Treatment options for sexsomnia include improving sleep hygiene, addressing underlying sleep disorders, and managing stress, says the expert. Cognitive-behavioural therapy (CBT) can be effective in reducing stress and anxiety that may trigger episodes. Medications like benzodiazepines or antidepressants may be prescribed by your doctor. Treating coexisting sleep disorders like sleep apnea with continuous positive airway pressure (CPAP) machine can also help.

What are the ways to deal with sexsomnia?

You can also make efforts to manage sexsomnia:

1. Avoid triggers

Alcohol and recreational drugs can lead to sexsomnia, so identify the triggers first. Stop consuming alcohol or taking recreational drugs to reduce the frequency and severity of the episodes.

2. Improve sleep quality

Don’t deprive yourself of sleep, and have a regular sleep schedule, so that you get proper sleep. Go to bed and wake up at the same time every day to promote consistent sleep patterns, says the expert.

A woman sleeping to reduce sexsomnia episodes
Improve sleep quality to reduce sexsomnia episodes. Image courtesy: Freepik

3. Create a safe environment

Make sure the environment you are in is safe for you and loved ones. Sometimes, people get violent during sexsomnia episodes. So, remove potentially harmful objects from the room to prevent injury during the episodes.

4. Sleep in separate bedrooms

Sleep alone if you have sexsomnia. It is not your partner who should be away from you, but also any minor or other relative or roommate. Be in a room where you can lock the door.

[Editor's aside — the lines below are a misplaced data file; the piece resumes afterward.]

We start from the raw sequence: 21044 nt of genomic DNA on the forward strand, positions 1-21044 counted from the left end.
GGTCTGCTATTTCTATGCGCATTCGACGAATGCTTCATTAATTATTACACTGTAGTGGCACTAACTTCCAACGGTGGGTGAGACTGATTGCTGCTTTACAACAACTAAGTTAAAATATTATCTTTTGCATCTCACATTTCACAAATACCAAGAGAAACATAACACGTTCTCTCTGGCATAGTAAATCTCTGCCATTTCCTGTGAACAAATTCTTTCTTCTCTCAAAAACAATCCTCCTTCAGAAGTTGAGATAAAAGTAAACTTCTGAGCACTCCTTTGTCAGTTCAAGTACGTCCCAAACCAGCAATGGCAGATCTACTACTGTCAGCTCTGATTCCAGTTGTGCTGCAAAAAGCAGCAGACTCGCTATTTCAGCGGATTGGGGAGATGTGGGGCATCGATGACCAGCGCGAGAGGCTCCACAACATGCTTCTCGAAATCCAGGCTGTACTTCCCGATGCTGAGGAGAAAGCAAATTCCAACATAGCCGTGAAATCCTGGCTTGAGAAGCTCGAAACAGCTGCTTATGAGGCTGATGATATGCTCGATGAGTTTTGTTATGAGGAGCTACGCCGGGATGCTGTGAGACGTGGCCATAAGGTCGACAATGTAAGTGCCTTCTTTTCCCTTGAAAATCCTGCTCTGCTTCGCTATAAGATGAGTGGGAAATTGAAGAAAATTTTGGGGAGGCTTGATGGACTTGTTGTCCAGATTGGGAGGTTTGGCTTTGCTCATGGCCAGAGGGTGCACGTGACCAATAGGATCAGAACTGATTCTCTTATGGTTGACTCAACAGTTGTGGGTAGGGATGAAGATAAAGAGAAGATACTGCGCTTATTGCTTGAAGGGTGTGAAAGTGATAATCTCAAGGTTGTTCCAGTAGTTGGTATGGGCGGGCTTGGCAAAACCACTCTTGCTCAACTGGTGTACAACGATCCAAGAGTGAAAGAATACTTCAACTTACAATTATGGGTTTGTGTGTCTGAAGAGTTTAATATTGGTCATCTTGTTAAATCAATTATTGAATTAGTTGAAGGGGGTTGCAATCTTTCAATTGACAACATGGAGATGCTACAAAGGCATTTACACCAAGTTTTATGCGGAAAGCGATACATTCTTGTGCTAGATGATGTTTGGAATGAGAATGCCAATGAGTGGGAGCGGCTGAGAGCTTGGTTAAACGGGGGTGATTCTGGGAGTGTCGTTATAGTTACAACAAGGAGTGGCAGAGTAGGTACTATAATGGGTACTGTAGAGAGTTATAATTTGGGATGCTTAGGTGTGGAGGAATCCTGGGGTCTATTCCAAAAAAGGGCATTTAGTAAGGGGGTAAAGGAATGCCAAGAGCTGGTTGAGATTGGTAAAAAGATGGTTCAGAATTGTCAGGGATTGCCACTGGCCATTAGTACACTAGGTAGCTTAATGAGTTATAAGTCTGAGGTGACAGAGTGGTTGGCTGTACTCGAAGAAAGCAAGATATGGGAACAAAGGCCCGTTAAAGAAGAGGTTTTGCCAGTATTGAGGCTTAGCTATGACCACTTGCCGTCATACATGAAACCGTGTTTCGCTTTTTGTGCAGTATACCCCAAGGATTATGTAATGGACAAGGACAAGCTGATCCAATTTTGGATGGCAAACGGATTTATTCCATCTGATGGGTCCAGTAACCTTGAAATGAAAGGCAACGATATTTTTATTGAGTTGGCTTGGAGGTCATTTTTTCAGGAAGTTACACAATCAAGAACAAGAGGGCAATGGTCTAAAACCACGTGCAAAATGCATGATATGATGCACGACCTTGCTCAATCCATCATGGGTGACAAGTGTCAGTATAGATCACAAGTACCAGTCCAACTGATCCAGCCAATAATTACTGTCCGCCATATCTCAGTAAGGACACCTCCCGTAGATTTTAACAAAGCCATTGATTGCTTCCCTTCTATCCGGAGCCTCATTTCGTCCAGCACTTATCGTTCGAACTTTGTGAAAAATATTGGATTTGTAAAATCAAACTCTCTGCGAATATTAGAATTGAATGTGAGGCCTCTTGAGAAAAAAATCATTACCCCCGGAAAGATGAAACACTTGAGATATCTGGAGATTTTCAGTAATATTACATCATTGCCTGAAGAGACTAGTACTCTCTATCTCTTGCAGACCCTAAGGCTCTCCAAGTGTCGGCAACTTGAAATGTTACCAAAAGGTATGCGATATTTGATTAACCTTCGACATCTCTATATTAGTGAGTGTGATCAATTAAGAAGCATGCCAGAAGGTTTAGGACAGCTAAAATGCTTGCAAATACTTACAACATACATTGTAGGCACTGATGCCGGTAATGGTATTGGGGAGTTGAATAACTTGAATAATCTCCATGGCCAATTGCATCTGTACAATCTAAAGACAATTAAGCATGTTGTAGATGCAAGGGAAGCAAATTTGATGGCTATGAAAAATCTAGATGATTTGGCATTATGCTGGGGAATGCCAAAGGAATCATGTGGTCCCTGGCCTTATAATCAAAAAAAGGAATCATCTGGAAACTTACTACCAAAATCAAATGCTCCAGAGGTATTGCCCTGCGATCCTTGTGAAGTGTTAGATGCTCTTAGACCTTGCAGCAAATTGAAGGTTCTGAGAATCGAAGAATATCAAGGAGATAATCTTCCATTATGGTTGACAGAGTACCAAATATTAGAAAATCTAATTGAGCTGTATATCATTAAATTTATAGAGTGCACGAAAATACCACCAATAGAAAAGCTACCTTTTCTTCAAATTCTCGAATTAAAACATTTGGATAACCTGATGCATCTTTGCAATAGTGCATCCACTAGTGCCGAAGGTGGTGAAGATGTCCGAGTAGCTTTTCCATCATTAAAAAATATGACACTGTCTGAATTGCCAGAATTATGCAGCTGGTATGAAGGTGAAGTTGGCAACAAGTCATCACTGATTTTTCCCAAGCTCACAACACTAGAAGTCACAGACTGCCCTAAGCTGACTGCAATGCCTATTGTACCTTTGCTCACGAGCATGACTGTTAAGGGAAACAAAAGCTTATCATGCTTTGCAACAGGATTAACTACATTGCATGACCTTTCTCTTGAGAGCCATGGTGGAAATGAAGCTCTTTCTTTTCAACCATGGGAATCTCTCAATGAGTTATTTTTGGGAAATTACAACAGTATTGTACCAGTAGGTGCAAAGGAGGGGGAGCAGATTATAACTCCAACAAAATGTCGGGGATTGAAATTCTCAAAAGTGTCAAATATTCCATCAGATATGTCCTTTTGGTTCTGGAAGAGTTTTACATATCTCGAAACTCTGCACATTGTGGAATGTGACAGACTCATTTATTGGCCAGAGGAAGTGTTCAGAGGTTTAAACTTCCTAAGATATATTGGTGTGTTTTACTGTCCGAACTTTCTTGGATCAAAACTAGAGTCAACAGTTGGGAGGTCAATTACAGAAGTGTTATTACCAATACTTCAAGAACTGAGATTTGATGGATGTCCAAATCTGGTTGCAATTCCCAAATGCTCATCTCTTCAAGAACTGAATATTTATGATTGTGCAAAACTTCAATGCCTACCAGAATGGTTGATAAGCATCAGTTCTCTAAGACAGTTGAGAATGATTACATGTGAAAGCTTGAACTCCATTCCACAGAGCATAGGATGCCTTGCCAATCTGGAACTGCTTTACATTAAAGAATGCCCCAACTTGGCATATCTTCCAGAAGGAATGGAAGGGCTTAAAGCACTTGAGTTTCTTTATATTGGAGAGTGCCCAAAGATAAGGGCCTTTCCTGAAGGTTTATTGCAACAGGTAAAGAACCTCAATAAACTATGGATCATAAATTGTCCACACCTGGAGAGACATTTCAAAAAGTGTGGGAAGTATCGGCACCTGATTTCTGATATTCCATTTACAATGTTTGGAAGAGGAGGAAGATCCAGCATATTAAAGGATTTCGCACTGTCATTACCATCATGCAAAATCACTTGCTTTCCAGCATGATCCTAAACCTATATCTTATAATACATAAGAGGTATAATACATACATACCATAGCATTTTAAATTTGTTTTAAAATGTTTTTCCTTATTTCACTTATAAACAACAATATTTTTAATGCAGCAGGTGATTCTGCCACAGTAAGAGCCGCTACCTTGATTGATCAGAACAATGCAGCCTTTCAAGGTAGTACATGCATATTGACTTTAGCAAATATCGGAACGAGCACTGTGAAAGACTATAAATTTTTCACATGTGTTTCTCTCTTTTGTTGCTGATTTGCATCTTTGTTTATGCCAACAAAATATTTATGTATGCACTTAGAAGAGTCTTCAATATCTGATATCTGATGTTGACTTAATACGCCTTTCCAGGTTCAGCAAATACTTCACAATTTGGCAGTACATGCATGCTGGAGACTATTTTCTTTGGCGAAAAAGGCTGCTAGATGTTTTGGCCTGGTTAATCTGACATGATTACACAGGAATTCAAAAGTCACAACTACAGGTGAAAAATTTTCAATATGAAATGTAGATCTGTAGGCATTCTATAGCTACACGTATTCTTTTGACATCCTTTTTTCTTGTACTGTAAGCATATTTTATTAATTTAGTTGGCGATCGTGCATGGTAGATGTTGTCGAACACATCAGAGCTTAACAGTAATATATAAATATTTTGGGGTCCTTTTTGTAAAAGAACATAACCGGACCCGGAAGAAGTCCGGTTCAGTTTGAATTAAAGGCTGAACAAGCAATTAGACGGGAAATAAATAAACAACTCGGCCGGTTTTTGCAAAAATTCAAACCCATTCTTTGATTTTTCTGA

5. Contraceptive method

If you are a woman with sexsomnia and at a fertile age, you are at risk for unwanted pregnancy if you have sex with male partners. So, use a contraceptive method, but consult with your gynaecologist.

How to deal with a partner with sexsomnia?

If it is your partner who has sexsomnia, do the following:

1. Communicate openly

Don’t feel ashamed about it. Just discuss the condition and its impact on your relationship clearly and openly. This will ensure that both the partners understand sexsomnia and its symptoms.

2. Encourage professional help

If your partner is not willing to take help from a professional, tell them why it is needed to get help from a professional. Encourage them to seek medical advice and treatment from a sleep specialist.

3. Establish boundaries

Set clear boundaries and discuss your and partner’s sleeping arrangements even during your lover’s treatment. This can help in making both of you feel safe and comfortable, says Dr Chandhok.

4. Monitor and record episodes

While journaling is good for mental health, you should also maintain a diary for a different purpose. Keep a sleep diary to track the sexsomnia episodes of your partner. This can help in identifying the triggers and discussing them with a doctor.

5. Practice patience and empathy

Remember that sexsomnia is a medical condition, so approach it with compassion. Working together to find solutions can help in managing the condition effectively.

Sexsomnia or sleep sex is characterised by sexual behaviour while sleeping. A person with this condition may masturbate or sexually moan or have sex with a bed partner. Consulting a doctor is very important to do away with sexsomnia.

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About the Author

Natalia Ningthoujam has written on various subjects - from music to films and fashion to lifestyle - as a journalist in her career that started in 2010. After getting stories from the crime scene, police headquarters, and conducting interviews with celebrities, she is now writing on health and wellness which has become her focus area. ...Read More